Pets have long been an integral part of many American families, but what about insuring their health? That's often been overlooked, and Trupanion (NASDAQ: TRUP) is trying to change that.
The company offers health insurance that covers dogs and cats primarily in North America. Trupanion's first-quarter earnings show that it continues to gain share in this oft-ignored market. But it has come at a cost. Read below to see why.
Trupanion earnings: The raw numbers
Let's first review how the company performed on headline numbers.
The results came in slightly higher than management's forecast three months ago. Overall, Trupanion showed solid leverage: While revenue was up 25%, non-GAAP spending on technology was up 23%, and general and administrative spending was up 20%.
However, when it came to sales and marketing, it was a different story. Non-GAAP spending in this area jumped 38% to $7.8 million. This caused pet acquisition costs to jump 10% sequentially and 24% year over year.
On a conference call, CEO Darryl Rawlings said the increase was due to the fact that management seized an opportunity: "During the quarter, the pet acquisition team deployed $7.8 million of our adjusted operating income with estimated internal rates of return at the upper end of our targeted 30% to 40% range. Our pet acquisition spend in the quarter reflects investments in additional head count for both our lead and conversion teams, as well as a small increase in our direct-to-consumer spend."
Rawlings went on to explain that 70% of that is devoted to core customer acquisition channels -- like getting independently contracted Territory Partners into vet clinics. But the other 30% is split between growth channels like direct-to-consumer (something Rawlings said was growing nicely), and various tests. Regardless of where it was spent, he assured investors the rate of return on the investments was solidly between 30% and 40%.
Skeptics might recall that the company has come under fire for some of the practices of its Territory Partners in the past year. Specifically, short-sellers have accused the company of not having licensed representatives selling to customers. Regulatory agencies have opened investigations into these practices, but few major penalties have been handed down.
Rawlings addressed those concerns head-on in his annual shareholder letter:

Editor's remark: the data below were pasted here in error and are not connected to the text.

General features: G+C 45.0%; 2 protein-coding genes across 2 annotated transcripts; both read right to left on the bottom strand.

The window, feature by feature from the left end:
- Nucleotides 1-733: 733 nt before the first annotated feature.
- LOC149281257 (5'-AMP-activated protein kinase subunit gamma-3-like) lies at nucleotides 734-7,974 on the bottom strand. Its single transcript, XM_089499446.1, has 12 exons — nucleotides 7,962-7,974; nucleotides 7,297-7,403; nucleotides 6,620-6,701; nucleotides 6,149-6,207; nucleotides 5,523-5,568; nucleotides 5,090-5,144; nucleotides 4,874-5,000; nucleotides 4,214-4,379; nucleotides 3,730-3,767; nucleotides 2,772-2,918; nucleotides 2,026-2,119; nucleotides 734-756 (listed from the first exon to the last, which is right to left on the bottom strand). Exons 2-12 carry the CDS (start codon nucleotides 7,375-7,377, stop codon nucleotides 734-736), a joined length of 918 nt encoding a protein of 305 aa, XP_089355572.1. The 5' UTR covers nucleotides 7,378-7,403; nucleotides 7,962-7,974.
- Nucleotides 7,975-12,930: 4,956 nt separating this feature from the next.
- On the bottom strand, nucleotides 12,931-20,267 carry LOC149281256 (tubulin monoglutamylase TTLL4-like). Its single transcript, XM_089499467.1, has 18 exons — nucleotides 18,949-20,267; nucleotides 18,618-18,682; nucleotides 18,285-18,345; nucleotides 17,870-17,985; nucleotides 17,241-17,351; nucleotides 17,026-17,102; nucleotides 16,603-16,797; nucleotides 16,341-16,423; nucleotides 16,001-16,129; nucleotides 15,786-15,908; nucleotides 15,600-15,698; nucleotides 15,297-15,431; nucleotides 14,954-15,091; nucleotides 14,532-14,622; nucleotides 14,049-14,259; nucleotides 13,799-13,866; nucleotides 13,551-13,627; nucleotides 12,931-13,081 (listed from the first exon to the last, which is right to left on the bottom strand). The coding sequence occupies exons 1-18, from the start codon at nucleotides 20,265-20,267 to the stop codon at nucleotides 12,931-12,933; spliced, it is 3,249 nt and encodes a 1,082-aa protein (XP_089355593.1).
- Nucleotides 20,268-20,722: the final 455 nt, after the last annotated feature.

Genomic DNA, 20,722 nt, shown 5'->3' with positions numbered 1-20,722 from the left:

"We did not have sufficient focus on deepening relationships with regulators, nor did we provide the team with sufficient resources to do so. ... We made some mistakes and, quite frankly, did not adequately prioritize the importance of complete compliance with the applicable insurance regulators. Over the last few years, we have paid some fines for these mistakes, and we will likely pay additional fines for these previous mistakes. Although I am certainly not thrilled to pay them, I believe they are justified and appropriate."
What else happened during the quarter?
Trupanion has a bevy of specific metrics it likes to publish. Across the board, they all showed solid improvements.
Average revenue per pet was up 4.7% year over year to $56.13, and the company's monthly retention rate was down slightly to 98.58%.
During the previous year, the monthly churn of pets prior to their 90-day window was 2.9% -- far higher than those who stay beyond the initial 90 days. Overall, this cohort makes up about 20% of all insured pets for Trupanion.
Rawlings said improving this retention rate was going to be the highest priority for the year ahead. Pet owners often leave before this window closes because they are hoping to get insurance for an ailment that Trupanion can't or won't cover. Rawlings said educating pet owners on the benefits of insurance -- even when a specific ailment isn't immediately covered -- will be key to improving this metric.
For Trupanion's second quarter and full fiscal year, management expects revenue to come in at a midpoint of $91 million and $374 million, respectively. If it hits these targets, it will represent growth of 24% and 23%, respectively.
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